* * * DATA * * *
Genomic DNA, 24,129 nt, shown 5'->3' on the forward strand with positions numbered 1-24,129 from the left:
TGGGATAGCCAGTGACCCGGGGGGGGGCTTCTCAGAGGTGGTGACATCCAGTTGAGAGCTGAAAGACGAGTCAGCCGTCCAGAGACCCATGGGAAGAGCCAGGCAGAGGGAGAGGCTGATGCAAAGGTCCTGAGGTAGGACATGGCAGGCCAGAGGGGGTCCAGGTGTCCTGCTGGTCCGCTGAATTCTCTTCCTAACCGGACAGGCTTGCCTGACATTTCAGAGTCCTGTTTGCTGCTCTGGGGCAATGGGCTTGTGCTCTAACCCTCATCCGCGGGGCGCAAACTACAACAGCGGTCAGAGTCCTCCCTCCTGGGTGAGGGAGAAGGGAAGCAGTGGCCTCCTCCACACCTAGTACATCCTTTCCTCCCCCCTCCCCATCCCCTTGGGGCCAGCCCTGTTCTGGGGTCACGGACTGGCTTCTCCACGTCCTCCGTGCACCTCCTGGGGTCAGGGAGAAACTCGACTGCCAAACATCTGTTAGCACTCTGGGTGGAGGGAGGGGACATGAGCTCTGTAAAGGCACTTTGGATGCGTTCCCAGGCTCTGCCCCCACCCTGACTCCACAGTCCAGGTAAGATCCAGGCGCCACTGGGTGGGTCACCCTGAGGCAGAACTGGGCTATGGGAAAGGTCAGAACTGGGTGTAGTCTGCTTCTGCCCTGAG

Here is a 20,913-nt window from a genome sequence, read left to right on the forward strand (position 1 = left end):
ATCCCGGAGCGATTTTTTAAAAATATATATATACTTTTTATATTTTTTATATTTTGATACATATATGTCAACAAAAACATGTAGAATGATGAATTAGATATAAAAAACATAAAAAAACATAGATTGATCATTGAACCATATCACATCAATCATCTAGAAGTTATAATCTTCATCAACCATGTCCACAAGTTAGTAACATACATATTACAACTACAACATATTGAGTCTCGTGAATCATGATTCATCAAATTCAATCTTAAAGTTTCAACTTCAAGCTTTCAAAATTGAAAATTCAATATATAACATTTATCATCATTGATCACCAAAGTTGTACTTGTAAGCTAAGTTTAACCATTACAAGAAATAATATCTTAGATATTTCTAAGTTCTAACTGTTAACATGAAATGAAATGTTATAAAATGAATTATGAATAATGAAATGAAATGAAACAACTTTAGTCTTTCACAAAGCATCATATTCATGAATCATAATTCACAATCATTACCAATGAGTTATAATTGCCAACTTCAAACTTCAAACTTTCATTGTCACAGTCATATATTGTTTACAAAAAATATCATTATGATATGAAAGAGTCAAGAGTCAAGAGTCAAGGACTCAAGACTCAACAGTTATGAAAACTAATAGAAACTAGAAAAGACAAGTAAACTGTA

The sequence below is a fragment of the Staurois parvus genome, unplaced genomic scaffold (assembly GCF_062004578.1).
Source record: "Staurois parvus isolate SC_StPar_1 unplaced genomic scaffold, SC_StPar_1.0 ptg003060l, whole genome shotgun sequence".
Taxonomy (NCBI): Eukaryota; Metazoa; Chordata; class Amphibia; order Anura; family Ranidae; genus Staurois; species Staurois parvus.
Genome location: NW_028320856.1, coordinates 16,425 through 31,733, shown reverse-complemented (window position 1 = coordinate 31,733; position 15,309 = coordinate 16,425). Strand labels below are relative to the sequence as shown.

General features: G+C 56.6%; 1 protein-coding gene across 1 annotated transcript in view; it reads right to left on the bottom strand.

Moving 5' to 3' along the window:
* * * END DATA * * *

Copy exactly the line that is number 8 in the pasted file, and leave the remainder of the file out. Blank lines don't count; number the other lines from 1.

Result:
Genome location: NW_028320856.1, coordinates 16,425 through 31,733, shown reverse-complemented (window position 1 = coordinate 31,733; position 15,309 = coordinate 16,425). Strand labels below are relative to the sequence as shown.